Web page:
AURORA, CO - DECEMBER 01: Dental hygienist Denise Lopez cleans the teeth of Ashleigh Britt at a community health center for low-income patients on December 1, 2009 in Aurora, Colorado. National Journal

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It's time to rethink the stereotype of your average American dentist. The share of white men in the profession is declining as more and more women and an increasing number of minorities opt for dental school, according to data from the American Dental Association.

The reason why more women are choosing dentistry can probably be summed up by one word: flexibility. Ruchi Sahota is a spokesperson for the ADA and a practicing dentist. She had a baby six months ago. "As a woman, it is empowering to be able to have a profession where I can set my own hours, whether or not I was a mother," she tells Quartz.

Sahota is part of a mother-daughter dentistry team in Fremont, California. When she was growing up, her mother, a single parent, was able to schedule her patient visits around raising her children, grabbing 30 minutes here and there to pick them up from school and drop them off at soccer practice.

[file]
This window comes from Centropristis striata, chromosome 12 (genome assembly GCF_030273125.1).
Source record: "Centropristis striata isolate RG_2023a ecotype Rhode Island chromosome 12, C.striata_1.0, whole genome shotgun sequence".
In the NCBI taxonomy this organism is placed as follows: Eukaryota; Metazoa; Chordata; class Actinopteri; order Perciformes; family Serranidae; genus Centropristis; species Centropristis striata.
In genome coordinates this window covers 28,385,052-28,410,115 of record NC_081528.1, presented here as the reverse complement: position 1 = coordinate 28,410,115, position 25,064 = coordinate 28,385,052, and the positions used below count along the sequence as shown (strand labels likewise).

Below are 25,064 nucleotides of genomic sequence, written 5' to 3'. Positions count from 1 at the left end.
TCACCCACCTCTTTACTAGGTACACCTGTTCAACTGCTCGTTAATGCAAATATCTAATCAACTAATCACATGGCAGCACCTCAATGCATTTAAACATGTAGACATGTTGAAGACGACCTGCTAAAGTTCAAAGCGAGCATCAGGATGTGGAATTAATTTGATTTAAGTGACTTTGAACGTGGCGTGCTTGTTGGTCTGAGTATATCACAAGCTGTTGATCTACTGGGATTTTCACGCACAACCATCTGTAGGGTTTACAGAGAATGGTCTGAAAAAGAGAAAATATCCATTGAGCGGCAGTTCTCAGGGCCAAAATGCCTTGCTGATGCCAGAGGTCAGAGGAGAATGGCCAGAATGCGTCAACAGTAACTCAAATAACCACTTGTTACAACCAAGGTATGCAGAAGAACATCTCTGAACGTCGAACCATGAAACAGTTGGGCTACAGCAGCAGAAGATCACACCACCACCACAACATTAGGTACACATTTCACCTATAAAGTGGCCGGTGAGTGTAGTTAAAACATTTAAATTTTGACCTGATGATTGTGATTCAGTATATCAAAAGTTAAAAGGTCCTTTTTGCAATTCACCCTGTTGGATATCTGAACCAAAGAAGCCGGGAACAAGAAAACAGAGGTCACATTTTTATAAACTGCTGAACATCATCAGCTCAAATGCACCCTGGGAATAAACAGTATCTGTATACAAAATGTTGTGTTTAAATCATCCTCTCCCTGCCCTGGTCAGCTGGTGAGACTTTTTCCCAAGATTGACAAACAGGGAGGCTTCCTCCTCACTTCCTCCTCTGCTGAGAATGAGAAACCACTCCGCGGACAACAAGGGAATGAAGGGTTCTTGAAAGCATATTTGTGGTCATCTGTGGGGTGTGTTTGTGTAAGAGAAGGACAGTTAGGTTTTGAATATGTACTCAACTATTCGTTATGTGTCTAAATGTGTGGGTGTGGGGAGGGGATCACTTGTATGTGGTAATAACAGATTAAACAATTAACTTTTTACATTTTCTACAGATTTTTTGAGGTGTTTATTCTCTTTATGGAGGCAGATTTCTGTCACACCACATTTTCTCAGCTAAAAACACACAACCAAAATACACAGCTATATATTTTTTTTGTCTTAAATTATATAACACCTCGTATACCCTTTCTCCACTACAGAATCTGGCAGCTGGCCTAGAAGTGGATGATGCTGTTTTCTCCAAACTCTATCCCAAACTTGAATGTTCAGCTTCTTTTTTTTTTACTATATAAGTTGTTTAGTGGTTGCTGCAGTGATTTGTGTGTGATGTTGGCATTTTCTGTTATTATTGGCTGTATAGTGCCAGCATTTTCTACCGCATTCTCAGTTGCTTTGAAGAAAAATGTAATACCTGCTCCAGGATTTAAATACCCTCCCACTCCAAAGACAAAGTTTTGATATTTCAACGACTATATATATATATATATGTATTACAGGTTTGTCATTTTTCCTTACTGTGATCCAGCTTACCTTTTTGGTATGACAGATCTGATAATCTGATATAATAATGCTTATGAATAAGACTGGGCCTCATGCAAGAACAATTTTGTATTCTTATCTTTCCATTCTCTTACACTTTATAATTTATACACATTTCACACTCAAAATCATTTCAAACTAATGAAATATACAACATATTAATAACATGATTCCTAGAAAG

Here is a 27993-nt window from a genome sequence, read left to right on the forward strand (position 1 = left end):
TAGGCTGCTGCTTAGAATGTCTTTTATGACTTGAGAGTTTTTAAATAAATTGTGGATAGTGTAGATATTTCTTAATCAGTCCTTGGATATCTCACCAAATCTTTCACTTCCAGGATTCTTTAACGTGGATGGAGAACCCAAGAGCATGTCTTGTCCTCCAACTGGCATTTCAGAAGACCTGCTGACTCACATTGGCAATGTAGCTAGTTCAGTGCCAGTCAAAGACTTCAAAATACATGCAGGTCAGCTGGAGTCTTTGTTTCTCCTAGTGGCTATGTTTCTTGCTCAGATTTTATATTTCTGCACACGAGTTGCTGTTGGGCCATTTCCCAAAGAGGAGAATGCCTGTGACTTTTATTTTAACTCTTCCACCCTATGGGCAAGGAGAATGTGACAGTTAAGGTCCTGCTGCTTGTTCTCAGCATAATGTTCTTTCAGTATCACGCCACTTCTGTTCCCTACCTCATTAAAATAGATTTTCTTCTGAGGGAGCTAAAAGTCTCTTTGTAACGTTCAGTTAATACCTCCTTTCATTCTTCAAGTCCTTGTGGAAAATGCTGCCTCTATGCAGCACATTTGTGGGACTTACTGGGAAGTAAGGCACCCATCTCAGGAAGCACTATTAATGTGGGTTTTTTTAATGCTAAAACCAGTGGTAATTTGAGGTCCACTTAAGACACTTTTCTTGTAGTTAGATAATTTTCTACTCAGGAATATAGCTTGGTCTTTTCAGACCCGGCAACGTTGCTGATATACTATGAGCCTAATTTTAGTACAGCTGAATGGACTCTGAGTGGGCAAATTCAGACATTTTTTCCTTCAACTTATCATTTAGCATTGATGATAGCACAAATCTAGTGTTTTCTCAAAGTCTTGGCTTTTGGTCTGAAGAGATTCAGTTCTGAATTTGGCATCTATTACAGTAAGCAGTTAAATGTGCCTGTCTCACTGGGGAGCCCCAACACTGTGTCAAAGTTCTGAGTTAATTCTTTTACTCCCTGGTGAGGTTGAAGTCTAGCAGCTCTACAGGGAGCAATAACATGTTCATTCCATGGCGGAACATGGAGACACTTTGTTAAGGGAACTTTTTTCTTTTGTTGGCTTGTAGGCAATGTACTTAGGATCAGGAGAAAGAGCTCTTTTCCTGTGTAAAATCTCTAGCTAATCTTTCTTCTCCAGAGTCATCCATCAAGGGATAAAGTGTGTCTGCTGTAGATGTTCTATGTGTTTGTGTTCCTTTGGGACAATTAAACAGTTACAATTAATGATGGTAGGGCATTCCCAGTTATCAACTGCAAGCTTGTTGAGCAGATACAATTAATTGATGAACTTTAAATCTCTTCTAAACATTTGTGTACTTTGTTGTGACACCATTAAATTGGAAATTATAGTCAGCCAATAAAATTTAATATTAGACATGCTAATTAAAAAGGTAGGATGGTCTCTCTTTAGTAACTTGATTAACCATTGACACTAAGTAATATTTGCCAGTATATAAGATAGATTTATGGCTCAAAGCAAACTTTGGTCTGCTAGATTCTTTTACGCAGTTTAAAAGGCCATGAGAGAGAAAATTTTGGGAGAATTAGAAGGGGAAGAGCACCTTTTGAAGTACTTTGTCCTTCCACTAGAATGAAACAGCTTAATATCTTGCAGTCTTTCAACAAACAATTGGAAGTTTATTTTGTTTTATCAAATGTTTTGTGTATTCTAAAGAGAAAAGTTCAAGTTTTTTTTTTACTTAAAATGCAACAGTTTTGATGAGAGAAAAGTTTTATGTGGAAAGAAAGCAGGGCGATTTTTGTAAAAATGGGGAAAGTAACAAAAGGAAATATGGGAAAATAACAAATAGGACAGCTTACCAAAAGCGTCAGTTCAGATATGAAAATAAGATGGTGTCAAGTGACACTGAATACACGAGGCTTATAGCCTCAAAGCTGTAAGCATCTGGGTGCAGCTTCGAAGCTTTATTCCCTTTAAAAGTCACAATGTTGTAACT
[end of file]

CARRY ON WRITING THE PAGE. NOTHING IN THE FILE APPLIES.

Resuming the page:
But Sahota, who in her 11-year career has worked in other settings, including a Veterans Affairs hospital, says the hours are great all across the profession. Hospital hours, for example, could be 8:00 a.m. to 4:30 p.m., allowing women to get home early.

Women are also drawn to dentistry for the good, stable money it pays, she says.

More and more women are also leaders in the industry, including the current president of the ADA. "Just to see how many female leaders there are in the various professional organizations, that bodes very well for more increase of female participation," says Sahota.

There's another aspect of dentistry that drew both Sahota and her mother to the profession. "I absolutely love the fact that I have such great relationships with my patients," she says. Dentists see most of their patients twice a year, and "that touchstone of seeing them every six months allows me to have these relationships with them."

This article previously stated dentist wages are increasing, according to data from the U.S. Bureau of Labor Statistics. When adjusted for inflation, wages for 2014 are slightly smaller than in 2003.

Reprinted with permission from Quartz . The original story can be found here.

 

This article is from the archive of our partner National Journal.

This story is part of our Next America: Workforce project, which is supported by a grant from the Annie E. Casey Foundation.

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